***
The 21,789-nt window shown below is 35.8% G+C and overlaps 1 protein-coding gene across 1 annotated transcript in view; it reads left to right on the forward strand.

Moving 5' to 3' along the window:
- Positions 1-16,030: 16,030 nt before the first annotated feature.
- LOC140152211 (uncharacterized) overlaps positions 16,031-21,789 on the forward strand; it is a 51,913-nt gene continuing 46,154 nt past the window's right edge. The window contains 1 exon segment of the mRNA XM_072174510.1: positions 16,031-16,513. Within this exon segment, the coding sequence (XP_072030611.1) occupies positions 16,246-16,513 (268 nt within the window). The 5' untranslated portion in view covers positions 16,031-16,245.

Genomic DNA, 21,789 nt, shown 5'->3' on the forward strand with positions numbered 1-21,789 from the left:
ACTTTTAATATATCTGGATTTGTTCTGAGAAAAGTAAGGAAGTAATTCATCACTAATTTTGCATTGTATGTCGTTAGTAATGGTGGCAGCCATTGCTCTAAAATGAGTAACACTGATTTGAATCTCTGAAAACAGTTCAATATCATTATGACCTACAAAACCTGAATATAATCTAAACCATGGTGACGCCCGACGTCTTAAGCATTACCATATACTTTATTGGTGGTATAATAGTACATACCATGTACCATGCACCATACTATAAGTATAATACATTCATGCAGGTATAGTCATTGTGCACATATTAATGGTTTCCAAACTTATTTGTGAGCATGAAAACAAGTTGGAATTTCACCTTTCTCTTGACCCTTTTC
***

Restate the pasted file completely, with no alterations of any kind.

The 21,789-nt window shown below is 35.8% G+C and overlaps 1 protein-coding gene across 1 annotated transcript in view; it reads left to right on the forward strand.

Moving 5' to 3' along the window:
- Positions 1-16,030: 16,030 nt before the first annotated feature.
- LOC140152211 (uncharacterized) overlaps positions 16,031-21,789 on the forward strand; it is a 51,913-nt gene continuing 46,154 nt past the window's right edge. The window contains 1 exon segment of the mRNA XM_072174510.1: positions 16,031-16,513. Within this exon segment, the coding sequence (XP_072030611.1) occupies positions 16,246-16,513 (268 nt within the window). The 5' untranslated portion in view covers positions 16,031-16,245.

Genomic DNA, 21,789 nt, shown 5'->3' on the forward strand with positions numbered 1-21,789 from the left:
ACTTTTAATATATCTGGATTTGTTCTGAGAAAAGTAAGGAAGTAATTCATCACTAATTTTGCATTGTATGTCGTTAGTAATGGTGGCAGCCATTGCTCTAAAATGAGTAACACTGATTTGAATCTCTGAAAACAGTTCAATATCATTATGACCTACAAAACCTGAATATAATCTAAACCATGGTGACGCCCGACGTCTTAAGCATTACCATATACTTTATTGGTGGTATAATAGTACATACCATGTACCATGCACCATACTATAAGTATAATACATTCATGCAGGTATAGTCATTGTGCACATATTAATGGTTTCCAAACTTATTTGTGAGCATGAAAACAAGTTGGAATTTCACCTTTCTCTTGACCCTTTTC